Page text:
Chris

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Re: APOD: How to Identify that Light in the Sky (2017 Sep 24)

Postby ta152h0 » Sun Sep 24, 2017 6:37 pm

I saw quiet helicopters late at night with their lights on. a flock of them, likean air show. It was misterious until the pakistani adventure was revealed.
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Re: APOD: How to Identify that Light in the Sky (2017 Sep 24)

Postby De58te » Sun Sep 24, 2017 7:30 pm

Some lights I have seen which I am not sure where they fit in the chart. Can you identify them? (1) This is a fairly bright light, moves quickly, forms a long root like squiggly line, sometimes to the ground, is sometimes pictured being thrown by the mythological Zeus or Thor, and is usually accompanied by a loud thunderous sound a couple seconds later. (2) This light is rather silent, mostly dim, varies in color from greens to reds to whites, sometimes covers a large portion of the sky, and is usually seen above the Arctic Circle. (or below the Antarctic Circle.) (3) These lights are rather localized to a square mile or so. They are first seen as a thin sliver of light shooting almost vertically. Then there is a loud sound and a burst of multitudinous colors from a reds to blues and whites that usually spread out in a fan shape, ball shape, or a flame shape that lasts a few seconds and then they fade out. These lights seem to be not randomly seen but usually during sporting events finals, musical festivities and on the Fourth of July after dusk and at midnight of New Year's Eve.

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Re: APOD: How to Identify that Light in the Sky (2017 Sep 24)

Postby snooks5647@hotmail.com » Sun Sep 24, 2017 8:30 pm

While living on Oahu a couple of decades back, in the middle of the night while in the bathroom, I witnessed a HUGE light coming from the West, going over the house (and island), and disappearing in the East. It happened almost instantaneously, made no noise, and lit up the entire sky. I figured it had to either be a meteor or space junk. No space junk is on the chart, and should have a place on it.

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Re: APOD: How to Identify that Light in the Sky (2017 Sep 24)

Postby Chris Peterson » Sun Sep 24, 2017 8:39 pm

snooks5647@hotmail.com wrote:While living on Oahu a couple of decades back, in the middle of the night while in the bathroom, I witnessed a HUGE light coming from the West, going over the house (and island), and disappearing in the East. It happened almost instantaneously, made no noise, and lit up the entire sky. I figured it had to either be a meteor or space junk. No space junk is on the chart, and should have a place on it.

That would almost certainly have been a meteor. Space junk isn't that bright as a rule, and travels slower than the slowest meteors. If you're underneath a long space junk trail (e.g. horizon to horizon) the event will last from 30-60 seconds. A fireball of that length is likely to last less than 10 seconds.
Chris

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Re: APOD: How to Identify that Light in the Sky (2017 Sep 24)

Postby elchananj » Sun Sep 24, 2017 8:56 pm

I've seen once a light in the sky, very bright, like a ball of fire, seemingly not moving, from afar high in the north sky. (ruled out venus)
after a minute Iv'e noticed it is moving slowly upwards, and then downwards, very slowly, I was very exited of the possibilities,
then it started smoking, and I realized it was an illuminating bomb...

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Re: APOD: How to Identify that Light in the Sky (2017 Sep 24)

Postby Mokurai » Mon Sep 25, 2017 12:26 am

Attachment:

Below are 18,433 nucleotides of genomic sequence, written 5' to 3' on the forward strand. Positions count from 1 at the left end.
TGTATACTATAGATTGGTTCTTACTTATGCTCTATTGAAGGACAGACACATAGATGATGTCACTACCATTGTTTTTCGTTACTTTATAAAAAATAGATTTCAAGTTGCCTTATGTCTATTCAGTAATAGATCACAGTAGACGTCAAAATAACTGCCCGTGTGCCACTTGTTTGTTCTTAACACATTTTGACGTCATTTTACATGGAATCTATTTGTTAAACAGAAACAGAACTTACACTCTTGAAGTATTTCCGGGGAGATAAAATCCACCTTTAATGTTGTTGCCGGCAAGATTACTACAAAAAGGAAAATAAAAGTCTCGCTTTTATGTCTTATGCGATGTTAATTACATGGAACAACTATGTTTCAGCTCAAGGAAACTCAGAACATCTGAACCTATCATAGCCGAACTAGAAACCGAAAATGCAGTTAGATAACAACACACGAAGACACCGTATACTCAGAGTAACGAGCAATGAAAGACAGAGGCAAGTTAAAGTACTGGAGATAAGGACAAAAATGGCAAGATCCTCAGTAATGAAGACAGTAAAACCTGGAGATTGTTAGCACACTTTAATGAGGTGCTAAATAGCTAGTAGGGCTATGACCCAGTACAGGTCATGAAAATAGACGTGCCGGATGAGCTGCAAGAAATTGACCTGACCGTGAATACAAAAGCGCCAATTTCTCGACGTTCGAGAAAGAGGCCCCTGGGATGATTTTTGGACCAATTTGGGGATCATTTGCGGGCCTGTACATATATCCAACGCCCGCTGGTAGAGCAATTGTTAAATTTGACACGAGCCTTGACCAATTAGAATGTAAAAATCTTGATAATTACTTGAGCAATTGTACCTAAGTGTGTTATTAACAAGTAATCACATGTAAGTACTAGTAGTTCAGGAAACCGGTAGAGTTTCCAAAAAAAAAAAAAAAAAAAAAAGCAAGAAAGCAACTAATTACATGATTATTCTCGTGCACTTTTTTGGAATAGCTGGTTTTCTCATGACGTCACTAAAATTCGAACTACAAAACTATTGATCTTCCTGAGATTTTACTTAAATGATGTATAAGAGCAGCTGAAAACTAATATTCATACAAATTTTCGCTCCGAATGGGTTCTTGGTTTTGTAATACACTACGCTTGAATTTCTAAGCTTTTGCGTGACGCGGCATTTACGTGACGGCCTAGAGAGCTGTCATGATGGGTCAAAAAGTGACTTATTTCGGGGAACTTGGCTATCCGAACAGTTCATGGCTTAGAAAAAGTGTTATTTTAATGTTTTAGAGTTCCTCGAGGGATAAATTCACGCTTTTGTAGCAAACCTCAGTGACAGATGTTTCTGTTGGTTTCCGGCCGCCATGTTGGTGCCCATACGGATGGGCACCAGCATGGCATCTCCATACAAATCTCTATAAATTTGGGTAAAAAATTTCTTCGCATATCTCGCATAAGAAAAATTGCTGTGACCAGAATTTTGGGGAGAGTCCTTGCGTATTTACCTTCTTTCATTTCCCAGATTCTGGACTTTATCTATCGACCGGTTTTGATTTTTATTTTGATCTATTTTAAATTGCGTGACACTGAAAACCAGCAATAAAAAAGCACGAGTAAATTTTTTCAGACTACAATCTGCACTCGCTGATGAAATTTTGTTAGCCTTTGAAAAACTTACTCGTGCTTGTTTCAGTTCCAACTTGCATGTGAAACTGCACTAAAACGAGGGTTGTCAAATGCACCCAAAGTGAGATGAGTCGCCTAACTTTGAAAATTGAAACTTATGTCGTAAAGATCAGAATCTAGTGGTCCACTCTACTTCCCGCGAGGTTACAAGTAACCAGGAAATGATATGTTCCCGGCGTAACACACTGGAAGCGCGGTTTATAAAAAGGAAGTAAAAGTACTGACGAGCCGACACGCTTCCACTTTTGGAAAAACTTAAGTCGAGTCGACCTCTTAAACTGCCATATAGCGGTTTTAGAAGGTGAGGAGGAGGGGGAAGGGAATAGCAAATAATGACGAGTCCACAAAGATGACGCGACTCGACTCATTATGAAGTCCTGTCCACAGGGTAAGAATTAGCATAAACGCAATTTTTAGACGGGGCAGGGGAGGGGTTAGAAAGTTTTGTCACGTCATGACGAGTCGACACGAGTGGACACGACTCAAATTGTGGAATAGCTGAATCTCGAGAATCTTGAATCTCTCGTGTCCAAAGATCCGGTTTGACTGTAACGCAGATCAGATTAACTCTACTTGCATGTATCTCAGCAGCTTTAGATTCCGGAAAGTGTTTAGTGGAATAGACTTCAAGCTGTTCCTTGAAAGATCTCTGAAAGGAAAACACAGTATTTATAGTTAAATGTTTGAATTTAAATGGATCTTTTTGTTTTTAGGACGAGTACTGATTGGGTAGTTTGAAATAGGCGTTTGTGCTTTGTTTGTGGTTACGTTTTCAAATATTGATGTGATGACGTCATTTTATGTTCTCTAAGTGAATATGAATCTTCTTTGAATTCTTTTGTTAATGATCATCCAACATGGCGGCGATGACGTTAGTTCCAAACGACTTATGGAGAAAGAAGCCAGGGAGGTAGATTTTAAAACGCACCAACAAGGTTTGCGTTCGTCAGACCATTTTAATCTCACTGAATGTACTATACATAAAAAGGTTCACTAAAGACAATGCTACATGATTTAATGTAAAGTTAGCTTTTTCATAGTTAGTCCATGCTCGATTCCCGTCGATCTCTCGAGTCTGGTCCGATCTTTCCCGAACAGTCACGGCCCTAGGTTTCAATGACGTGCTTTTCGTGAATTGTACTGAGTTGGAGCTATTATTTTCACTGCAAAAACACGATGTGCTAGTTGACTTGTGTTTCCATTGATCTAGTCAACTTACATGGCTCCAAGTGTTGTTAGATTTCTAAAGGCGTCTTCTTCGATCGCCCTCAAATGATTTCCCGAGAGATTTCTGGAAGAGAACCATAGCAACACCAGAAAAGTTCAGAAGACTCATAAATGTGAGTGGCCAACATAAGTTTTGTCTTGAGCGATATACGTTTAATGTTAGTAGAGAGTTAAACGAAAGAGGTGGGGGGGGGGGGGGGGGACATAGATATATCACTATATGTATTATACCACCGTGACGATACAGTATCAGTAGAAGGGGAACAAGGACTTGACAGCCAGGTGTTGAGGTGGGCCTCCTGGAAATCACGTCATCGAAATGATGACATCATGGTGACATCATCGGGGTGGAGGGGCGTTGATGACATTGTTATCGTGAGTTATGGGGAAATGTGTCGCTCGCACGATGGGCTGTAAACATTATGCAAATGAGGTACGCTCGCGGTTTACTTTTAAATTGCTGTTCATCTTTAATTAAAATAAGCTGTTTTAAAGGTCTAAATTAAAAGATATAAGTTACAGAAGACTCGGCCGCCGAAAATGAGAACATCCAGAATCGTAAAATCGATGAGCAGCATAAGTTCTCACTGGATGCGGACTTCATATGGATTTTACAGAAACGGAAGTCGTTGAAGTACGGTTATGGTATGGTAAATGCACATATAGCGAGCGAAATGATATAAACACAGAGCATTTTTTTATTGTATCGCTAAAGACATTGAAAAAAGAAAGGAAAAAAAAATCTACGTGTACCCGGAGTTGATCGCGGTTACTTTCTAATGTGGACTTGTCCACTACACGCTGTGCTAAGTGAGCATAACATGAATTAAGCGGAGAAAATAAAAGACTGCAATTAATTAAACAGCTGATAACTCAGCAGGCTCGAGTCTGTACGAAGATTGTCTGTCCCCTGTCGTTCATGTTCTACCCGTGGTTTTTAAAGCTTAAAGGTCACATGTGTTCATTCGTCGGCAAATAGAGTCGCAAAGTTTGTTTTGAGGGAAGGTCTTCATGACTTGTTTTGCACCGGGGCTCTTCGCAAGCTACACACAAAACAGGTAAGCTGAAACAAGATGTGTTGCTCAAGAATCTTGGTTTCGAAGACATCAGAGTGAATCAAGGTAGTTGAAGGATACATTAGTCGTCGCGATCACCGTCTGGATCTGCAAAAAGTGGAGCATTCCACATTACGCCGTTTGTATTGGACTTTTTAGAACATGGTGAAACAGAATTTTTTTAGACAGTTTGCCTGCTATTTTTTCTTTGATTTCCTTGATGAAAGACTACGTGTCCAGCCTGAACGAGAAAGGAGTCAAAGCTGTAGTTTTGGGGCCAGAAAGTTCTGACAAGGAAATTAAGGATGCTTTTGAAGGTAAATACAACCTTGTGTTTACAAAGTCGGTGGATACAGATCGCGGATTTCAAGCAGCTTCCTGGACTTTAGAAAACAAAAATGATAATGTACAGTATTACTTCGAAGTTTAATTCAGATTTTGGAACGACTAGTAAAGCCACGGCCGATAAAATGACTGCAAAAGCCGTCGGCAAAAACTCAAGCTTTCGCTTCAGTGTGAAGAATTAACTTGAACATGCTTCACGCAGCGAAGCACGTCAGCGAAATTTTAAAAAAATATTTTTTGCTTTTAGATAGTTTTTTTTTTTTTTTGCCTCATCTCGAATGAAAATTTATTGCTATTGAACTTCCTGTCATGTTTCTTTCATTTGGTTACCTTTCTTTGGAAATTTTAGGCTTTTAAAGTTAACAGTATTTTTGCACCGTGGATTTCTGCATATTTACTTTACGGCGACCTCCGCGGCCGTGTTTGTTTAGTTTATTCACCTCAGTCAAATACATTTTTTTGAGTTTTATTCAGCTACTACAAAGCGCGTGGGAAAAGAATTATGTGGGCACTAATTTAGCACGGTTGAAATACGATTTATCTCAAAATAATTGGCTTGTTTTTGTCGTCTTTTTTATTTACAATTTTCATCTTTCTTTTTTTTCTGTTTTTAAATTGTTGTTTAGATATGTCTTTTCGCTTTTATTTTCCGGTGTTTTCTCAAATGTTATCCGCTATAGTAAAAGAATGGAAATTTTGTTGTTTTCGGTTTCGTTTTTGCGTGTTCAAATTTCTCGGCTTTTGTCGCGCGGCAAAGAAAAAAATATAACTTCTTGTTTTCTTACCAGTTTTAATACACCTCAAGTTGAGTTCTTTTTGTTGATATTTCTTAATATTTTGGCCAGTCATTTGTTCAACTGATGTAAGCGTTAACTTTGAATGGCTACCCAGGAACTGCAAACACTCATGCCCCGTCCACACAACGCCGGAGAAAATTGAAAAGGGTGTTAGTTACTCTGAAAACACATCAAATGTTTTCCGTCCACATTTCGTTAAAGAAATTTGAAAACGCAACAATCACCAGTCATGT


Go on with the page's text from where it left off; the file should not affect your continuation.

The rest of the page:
Lukas Stratmann wrote:Fuzzy without tail: probably the Andromeda galaxy?


Or one of the Magellanic Clouds, for those further south.

BrentNZ

Re: APOD: How to Identify that Light in the Sky (2017 Sep 24)

Postby BrentNZ » Mon Sep 25, 2017 4:56 am

One thing missing is Iridium Flares. Not sure whether they are "yes" or "no" to "so quickly you almost missed it ?". They're not that quick, but if you're looking at a different part of the sky and just catch it out of the corner of your eye, as you turn towards it, it can already be fading.

Also "is it blinking ?" "Yes" could be a tumbling rocket body.

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Re: APOD: How to Identify that Light in the Sky (2017 Sep 24)

Postby Dr_Steve » Mon Sep 25, 2017 1:29 pm

Is it Christmas Eve, you see a lighted red nose and someone is shouting "Ho, ho, ho?" :lol2:

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Re: APOD: How to Identify that Light in the Sky (2017 Sep 24)

Postby neufer » Mon Sep 25, 2017 2:21 pm

Dr_Steve wrote:
Is it Christmas Eve, you see a lighted red nose and someone is shouting "Ho, ho, ho?"

That might be my grandfather: Rudolph Carl Neuendorffer.

(I'm still trying to figure out everything in my grandmother's thick Bryn Mawr Lamb calculus text.)

https://books.google.com/books?id=fUMbA ... er&f=false wrote:
Bryn Mawr College Register of Alumnæ and Former Students:

    Sinn, Esther Marion,......875 West 180th Street, New York City.

    A.B., 1904, group, Latin and Mathematics.

    Married, 1917, Mr. Rudolph C. Neuendorffer. One son, one daughter.
Art Neuendorffer

T Van K

Re: APOD: How to Identify that Light in the Sky (2017 Sep 24)

Postby T Van K » Mon Sep 25, 2017 7:15 pm

You neglected to include very large objects hovering in the sky with lights all over them: one type with very loud audible tones being repeated over and over, the other with destructive rays shooting out.

fleetwood

Re: APOD: How to Identify that Light in the Sky (2017 Sep 24)

Postby fleetwood » Mon Sep 25, 2017 7:51 pm

A number of years ago during a Lunar eclipse, I observed what appeared to be two satellites traveling in tandem. That caught my attention as that seemed not right, when one made a 90 degree turn in an instant and headed on that trajectory until fading out of sight quickly.

D^3

Re: APOD: How to Identify that Light in the Sky (2017 Sep 24)

Postby D^3 » Mon Sep 25, 2017 10:11 pm

A quick reply to Quintin Gumucio: Under the right conditions, Mercury is actually quite bright! :D Earlier this month, when Mercury was near both Mars and the bright star Regulus, Mercury was the brightest of the three.